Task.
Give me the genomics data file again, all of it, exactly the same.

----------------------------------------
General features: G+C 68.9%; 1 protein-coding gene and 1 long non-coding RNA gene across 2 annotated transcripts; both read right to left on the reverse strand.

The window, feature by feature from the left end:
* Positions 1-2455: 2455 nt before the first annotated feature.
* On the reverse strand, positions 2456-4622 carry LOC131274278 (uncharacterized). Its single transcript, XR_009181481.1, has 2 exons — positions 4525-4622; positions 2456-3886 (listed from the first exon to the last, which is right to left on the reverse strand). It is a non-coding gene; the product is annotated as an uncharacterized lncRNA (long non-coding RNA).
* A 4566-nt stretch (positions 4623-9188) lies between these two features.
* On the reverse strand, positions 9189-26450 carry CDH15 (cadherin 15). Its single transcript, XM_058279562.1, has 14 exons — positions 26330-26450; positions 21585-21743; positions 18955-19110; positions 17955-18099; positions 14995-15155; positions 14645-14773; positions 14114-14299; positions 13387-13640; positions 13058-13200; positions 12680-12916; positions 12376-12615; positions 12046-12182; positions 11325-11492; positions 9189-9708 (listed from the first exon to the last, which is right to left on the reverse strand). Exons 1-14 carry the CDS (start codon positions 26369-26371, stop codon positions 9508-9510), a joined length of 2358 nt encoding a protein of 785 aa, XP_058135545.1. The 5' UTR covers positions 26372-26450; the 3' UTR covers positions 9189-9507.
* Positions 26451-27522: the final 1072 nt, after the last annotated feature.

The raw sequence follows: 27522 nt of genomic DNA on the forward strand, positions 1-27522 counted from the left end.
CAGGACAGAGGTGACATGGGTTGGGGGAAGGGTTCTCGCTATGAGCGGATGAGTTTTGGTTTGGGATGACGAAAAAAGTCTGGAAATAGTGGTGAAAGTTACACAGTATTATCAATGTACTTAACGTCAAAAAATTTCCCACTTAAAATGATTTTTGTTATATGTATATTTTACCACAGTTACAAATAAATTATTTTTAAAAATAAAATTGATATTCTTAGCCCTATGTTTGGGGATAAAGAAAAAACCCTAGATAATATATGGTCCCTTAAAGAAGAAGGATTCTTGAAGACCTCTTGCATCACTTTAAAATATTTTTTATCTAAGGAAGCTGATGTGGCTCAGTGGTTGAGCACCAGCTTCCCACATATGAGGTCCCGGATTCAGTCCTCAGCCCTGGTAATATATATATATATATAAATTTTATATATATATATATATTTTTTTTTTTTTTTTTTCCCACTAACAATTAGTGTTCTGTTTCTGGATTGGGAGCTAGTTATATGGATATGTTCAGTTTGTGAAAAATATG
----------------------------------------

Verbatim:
General features: G+C 68.9%; 1 protein-coding gene and 1 long non-coding RNA gene across 2 annotated transcripts; both read right to left on the reverse strand.

The window, feature by feature from the left end:
* Positions 1-2455: 2455 nt before the first annotated feature.
* On the reverse strand, positions 2456-4622 carry LOC131274278 (uncharacterized). Its single transcript, XR_009181481.1, has 2 exons — positions 4525-4622; positions 2456-3886 (listed from the first exon to the last, which is right to left on the reverse strand). It is a non-coding gene; the product is annotated as an uncharacterized lncRNA (long non-coding RNA).
* A 4566-nt stretch (positions 4623-9188) lies between these two features.
* On the reverse strand, positions 9189-26450 carry CDH15 (cadherin 15). Its single transcript, XM_058279562.1, has 14 exons — positions 26330-26450; positions 21585-21743; positions 18955-19110; positions 17955-18099; positions 14995-15155; positions 14645-14773; positions 14114-14299; positions 13387-13640; positions 13058-13200; positions 12680-12916; positions 12376-12615; positions 12046-12182; positions 11325-11492; positions 9189-9708 (listed from the first exon to the last, which is right to left on the reverse strand). Exons 1-14 carry the CDS (start codon positions 26369-26371, stop codon positions 9508-9510), a joined length of 2358 nt encoding a protein of 785 aa, XP_058135545.1. The 5' UTR covers positions 26372-26450; the 3' UTR covers positions 9189-9507.
* Positions 26451-27522: the final 1072 nt, after the last annotated feature.

The raw sequence follows: 27522 nt of genomic DNA on the forward strand, positions 1-27522 counted from the left end.
CAGGACAGAGGTGACATGGGTTGGGGGAAGGGTTCTCGCTATGAGCGGATGAGTTTTGGTTTGGGATGACGAAAAAAGTCTGGAAATAGTGGTGAAAGTTACACAGTATTATCAATGTACTTAACGTCAAAAAATTTCCCACTTAAAATGATTTTTGTTATATGTATATTTTACCACAGTTACAAATAAATTATTTTTAAAAATAAAATTGATATTCTTAGCCCTATGTTTGGGGATAAAGAAAAAACCCTAGATAATATATGGTCCCTTAAAGAAGAAGGATTCTTGAAGACCTCTTGCATCACTTTAAAATATTTTTTATCTAAGGAAGCTGATGTGGCTCAGTGGTTGAGCACCAGCTTCCCACATATGAGGTCCCGGATTCAGTCCTCAGCCCTGGTAATATATATATATATATAAATTTTATATATATATATATATTTTTTTTTTTTTTTTTTCCCACTAACAATTAGTGTTCTGTTTCTGGATTGGGAGCTAGTTATATGGATATGTTCAGTTTGTGAAAAATATG